Winter Storm Hazards
February 19, 2019
Winter storms pose several hazards to construction workers including cold stress, downed power lines, snow-logged rooftops, and icy roads. To ensure that they are prepared for the winter season and the aftermath of winter storms, the Occupational Safety and Health Administration (OSHA) recommends that employers and workers take several precautions, including:
- Wear appropriate footwear – Slip and fall accidents are common during winter storms because there is snow and ice on the ground. People coming in from outside may also track water in, making walking surfaces slippery. Workers should wear insulated, water-resistant boots with rubber treads to improve traction and employers should place signage in front of slip hazards to warn employees.
- Drive safely – Employers should train workers on how to drive during winter storms when roads are covered with snow or ice as well as how to check vehicle systems including the brakes, cooling system, electrical system, engine, exhaust system, tires, oil, lights, windshield wipers, and defrosters. Regular maintenance on vehicles and mechanized equipment is also necessary.
- Exercise caution when working on or around damaged power lines – Workers who repair or replace damaged power lines must follow OSHA standards and safe work practices to avoid electrocution and other electrical injuries such as burns from electrical fires or “struck by” injuries from falling objects. Electrical linemen must ensure that they have the appropriate gear such as insulated gloves, tools, and boots.
- Evaluate snow removal tasks – Employers should make plans for workers to remove snow safely. Working at heights on rooftops is already a dangerous task; according to OSHA, falls remains one of the “fatal four” causes of construction worker deaths. Winter weather poses additional hazards due to the slippery ice and snow which may be covering skylights and other weak surfaces that workers may fall through.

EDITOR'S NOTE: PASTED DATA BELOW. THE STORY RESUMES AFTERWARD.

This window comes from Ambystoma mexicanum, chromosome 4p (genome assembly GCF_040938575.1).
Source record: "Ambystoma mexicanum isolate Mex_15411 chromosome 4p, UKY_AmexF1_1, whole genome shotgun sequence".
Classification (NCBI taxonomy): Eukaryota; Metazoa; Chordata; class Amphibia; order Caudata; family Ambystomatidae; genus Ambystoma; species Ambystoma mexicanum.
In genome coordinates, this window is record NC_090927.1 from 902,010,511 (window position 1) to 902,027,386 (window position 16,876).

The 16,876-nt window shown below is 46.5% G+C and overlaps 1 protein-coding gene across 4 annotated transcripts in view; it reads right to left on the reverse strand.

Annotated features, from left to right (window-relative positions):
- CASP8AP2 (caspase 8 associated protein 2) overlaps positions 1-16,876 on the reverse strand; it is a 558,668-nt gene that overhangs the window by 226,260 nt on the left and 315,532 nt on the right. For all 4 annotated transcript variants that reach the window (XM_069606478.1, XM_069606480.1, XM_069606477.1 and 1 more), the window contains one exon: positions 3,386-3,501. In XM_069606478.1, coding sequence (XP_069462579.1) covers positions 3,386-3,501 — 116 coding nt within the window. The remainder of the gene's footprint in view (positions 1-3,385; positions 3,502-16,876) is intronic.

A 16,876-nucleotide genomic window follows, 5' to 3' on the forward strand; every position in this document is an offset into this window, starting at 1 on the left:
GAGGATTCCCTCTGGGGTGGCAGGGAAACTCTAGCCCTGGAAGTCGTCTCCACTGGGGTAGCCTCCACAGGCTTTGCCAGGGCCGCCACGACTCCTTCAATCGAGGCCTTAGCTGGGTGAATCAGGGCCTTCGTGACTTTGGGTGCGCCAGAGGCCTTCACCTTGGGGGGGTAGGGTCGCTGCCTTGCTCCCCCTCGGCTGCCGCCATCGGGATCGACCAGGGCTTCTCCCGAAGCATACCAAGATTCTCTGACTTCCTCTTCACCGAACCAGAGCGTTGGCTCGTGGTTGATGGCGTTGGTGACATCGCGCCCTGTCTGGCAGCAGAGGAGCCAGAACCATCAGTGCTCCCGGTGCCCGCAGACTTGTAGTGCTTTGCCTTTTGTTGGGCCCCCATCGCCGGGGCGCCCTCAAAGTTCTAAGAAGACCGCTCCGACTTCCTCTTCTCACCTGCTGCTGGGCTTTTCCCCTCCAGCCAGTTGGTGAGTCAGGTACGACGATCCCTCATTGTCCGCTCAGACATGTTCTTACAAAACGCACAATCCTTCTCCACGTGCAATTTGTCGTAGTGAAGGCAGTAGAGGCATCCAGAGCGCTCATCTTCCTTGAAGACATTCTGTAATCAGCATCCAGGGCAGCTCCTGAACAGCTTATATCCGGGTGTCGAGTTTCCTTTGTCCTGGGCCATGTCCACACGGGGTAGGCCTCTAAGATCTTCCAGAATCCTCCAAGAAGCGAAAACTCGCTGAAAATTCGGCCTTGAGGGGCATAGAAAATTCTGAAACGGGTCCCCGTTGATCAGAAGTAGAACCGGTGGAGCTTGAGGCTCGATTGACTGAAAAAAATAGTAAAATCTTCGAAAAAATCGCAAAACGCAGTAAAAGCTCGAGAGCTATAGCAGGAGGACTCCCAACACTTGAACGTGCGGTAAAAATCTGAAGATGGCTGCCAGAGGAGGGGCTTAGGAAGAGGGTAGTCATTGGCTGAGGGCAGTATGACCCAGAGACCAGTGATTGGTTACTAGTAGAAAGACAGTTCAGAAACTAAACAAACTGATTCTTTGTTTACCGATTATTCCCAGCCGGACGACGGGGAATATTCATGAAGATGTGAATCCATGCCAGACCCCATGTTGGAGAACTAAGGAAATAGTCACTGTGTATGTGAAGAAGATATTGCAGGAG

- Make sure powered equipment is grounded – Snow blowers can cause serious injury if they are improperly handled or inadequately maintained. It is important to make sure all equipment is grounded properly to prevent electric shock or electrocution during operation. Powered equipment must also be guarded and disconnected during maintenance in accordance with lockout/tagout best practices. Workers should avoid clearing any jams or reaching in with their hands while the equipment is still on.
- Set up work zones properly – Construction workers who work on the roads are at increased risk of being struck by vehicles during winter storms due to icy road conditions. Drivers may hydroplane or lose control of their vehicles, causing them to strike workers in the vicinity. Work zones should therefore be properly set up with signs and barriers to protect workers.
- Guard against the cold – Extreme temperatures can cause workers to suffer injuries such as exhaustion, dehydration, and frostbite. Workers who shovel snow should wear the appropriate insulated, water-resistant clothes and footwear, warm up beforehand, and take frequent breaks. They should also be trained on proper lifting technique to avoid back and other strain injuries.
Philadelphia Construction Accident Lawyers at Galfand Berger LLP Help Workers Injured in Winter Storms
If you were injured at work during a winter storm, contact a Philadelphia construction accident lawyer at Galfand Berger LLP. Our experienced attorneys represent clients in Philadelphia, Reading, Bethlehem, Allentown, and Harrisburg, Pennsylvania, and throughout New Jersey. To schedule a free consultation, please complete our online contact form or call us at 800-222-USWA (8792).